Welcome to summer camp 1985, teenagers! We hope that you’ll find this experience a unique and enjoyable one. While we know you will undoubtedly miss 2018, Summer Camp 1985 offers many promising opportunities for you.
I’d be remiss if I didn’t go over some very important ground rules before you all take a 33-year step back in time.
No cellphones will be permitted in summer camp 1985 because 1985 neither has the capacity for the technology involved, or is ill-equipped to deal with forms of communication that aren’t face-to-face. 1985 doesn’t know what snapchat is, nor does 1985 care. Don’t even bother asking Summer Camp 1985 what its wi-fi password is.
Now, some of you teenagers may be asking yourselves, “Well, like, how are we supposed to communicate with each other without our phones?” You’ll be pleased to know that 1985 is fluent in English, and you can therefore talk directly to your camp mates.
Please note; it’s important that you look each other in the eye and talk slowly and deliberately, at least until you acclimate to this new form of communication. Also, please monitor your own facial expressions while conversing with others. These are called non-verbal communications and they have a strong ability to offend people if you aren’t careful. Of concern is the audacious eye rolls and the exacerbated looks that we so easily give to others through the protection of a cell phone text message. Cute emojis will be unable to save you in 1985.
Others may be asking, “How are we supposed to take pictures here?” We will be providing each camper with a disposable camera, along with instructions on how to use it. Now, you won’t necessarily be able to see your photos until they are developed, a process that includes literally taking the camera to a place where they’ll extract a thing called “film,” and develop it for you. It is therefore impossible to add stupid cat ears and tiaras to your faces in real time. With this antiquated form of memory preservation, you will either need to accept the photos as they are, or manually draw your little designs on the actual printed photos.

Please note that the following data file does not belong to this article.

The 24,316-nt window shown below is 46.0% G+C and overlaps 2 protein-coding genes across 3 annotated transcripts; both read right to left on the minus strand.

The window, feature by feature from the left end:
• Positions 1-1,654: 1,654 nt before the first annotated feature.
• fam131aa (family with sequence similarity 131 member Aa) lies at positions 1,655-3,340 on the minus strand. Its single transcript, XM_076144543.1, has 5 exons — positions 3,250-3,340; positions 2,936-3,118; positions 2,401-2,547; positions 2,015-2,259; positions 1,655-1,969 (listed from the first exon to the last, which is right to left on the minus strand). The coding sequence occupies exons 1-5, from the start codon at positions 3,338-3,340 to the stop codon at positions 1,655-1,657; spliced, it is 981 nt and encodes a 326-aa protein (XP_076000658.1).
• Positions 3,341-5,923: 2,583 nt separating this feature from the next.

Please also note, the taking of selfies is extremely difficult with an actual camera so you would be advised to either recruit someone else to take a photo of you, or take a photo of someone else for a change.
GPS isn’t available in 1985, so if you find yourself astray from the rest of the group, each camper will be provided with something called a map. You may be asking yourselves, “What’s a map?” If you’ve ever seen a globe in school, a map is basically a flat version of that. We will be offering a mandatory map reading class. It’s been our experience that parents frown upon us losing their children to the wilderness of 1985, so please pay attention to this very important course. It may just save your lives.
Unfortunately, you can’t ping yourself on a map, nor will you be able to estimate your arrival time back at camp. The map won’t respond to “Siri,” either. Please also note, the folding of the map into its original format is impossible. Don’t become frustrated by this unbearable task.
Your parents are encouraged to write you something called letters. Letters are essentially the Grandparents of text messages. These are handwritten notes that will arrive on pieces of paper, in envelopes, from a place called the Post Office. Your parents spent a lot of time composing and mailing these letters to you. They’ll be replete with misspellings, a peril of any handwritten note. Should you express interest in sending them a handwritten letter back, trained counselors over 40 years of age will be available to assist you.
Please also note that excitedly opening these envelopes can lead to an insidious injury known as a paper cut. These injuries may not increase mortality, but the morbidity associated with them can be untenable. A nurse will be on hand to address these calamitous injuries should they occur.
It’s our hope that after spending time in this antiquated camp, the experiences you acquire here will allow you to better appreciate your parents’ childhood experiences. You’ll be ready the next time they start off a sentence with, “Well, back in my day…”
So, campers, welcome to Summer Camp 1985! We’ll do our best to make your stay at 33 years ago, a pleasant one.